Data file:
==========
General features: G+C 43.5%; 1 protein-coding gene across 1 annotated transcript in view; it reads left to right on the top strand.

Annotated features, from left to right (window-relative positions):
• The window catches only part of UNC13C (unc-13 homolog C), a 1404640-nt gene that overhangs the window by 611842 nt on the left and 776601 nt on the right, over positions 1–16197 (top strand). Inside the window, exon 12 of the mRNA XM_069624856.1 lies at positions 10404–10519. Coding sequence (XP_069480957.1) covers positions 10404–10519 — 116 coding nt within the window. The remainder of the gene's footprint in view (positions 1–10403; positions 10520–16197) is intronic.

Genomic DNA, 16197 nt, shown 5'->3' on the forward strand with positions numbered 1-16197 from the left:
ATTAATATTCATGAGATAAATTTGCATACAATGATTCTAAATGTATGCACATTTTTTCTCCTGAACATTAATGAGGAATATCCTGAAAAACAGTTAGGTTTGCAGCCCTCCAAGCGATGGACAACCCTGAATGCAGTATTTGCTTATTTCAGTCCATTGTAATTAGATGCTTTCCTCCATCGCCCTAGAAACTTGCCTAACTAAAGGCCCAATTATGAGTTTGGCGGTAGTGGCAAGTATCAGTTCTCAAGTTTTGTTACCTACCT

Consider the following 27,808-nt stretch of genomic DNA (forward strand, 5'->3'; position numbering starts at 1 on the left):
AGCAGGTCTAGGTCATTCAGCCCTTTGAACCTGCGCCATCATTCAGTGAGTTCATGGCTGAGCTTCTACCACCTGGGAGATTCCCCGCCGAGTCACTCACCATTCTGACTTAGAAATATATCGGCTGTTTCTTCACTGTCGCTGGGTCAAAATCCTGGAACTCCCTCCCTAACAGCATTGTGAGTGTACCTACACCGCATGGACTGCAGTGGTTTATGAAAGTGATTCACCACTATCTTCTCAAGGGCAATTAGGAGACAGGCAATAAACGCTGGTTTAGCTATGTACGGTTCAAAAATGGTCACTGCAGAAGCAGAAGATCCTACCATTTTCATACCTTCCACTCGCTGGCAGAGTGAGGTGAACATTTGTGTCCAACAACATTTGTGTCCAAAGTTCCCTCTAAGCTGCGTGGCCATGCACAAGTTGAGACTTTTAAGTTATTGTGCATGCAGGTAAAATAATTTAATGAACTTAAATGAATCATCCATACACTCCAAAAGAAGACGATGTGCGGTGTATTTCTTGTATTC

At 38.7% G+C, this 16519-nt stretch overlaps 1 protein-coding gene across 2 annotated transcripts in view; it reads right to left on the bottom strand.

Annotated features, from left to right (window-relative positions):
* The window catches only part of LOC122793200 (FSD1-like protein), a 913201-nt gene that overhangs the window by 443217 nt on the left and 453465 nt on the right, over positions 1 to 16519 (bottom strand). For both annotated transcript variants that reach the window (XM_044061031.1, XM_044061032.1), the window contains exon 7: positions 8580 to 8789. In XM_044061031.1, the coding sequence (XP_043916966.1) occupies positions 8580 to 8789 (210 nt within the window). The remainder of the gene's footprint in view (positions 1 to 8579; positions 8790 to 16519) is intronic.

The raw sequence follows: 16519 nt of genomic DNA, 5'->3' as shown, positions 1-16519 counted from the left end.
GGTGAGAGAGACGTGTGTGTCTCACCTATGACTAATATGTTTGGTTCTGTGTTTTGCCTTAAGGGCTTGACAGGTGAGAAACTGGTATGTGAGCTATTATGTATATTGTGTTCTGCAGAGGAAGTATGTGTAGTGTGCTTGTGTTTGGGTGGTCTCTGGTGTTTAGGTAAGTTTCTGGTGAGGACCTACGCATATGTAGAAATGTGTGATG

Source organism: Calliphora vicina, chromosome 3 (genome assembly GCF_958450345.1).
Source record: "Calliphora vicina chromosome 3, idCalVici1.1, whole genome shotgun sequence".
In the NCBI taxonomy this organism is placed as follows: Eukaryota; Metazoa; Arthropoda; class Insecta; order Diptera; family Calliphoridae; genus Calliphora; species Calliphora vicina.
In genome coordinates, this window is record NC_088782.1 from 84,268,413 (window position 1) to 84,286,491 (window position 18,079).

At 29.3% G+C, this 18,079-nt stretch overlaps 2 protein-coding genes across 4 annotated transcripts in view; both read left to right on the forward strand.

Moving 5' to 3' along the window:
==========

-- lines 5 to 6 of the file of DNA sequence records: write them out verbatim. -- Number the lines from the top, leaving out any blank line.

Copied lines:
ATTAATATTCATGAGATAAATTTGCATACAATGATTCTAAATGTATGCACATTTTTTCTCCTGAACATTAATGAGGAATATCCTGAAAAACAGTTAGGTTTGCAGCCCTCCAAGCGATGGACAACCCTGAATGCAGTATTTGCTTATTTCAGTCCATTGTAATTAGATGCTTTCCTCCATCGCCCTAGAAACTTGCCTAACTAAAGGCCCAATTATGAGTTTGGCGGTAGTGGCAAGTATCAGTTCTCAAGTTTTGTTACCTACCT

Consider the following 27,808-nt stretch of genomic DNA (forward strand, 5'->3'; position numbering starts at 1 on the left):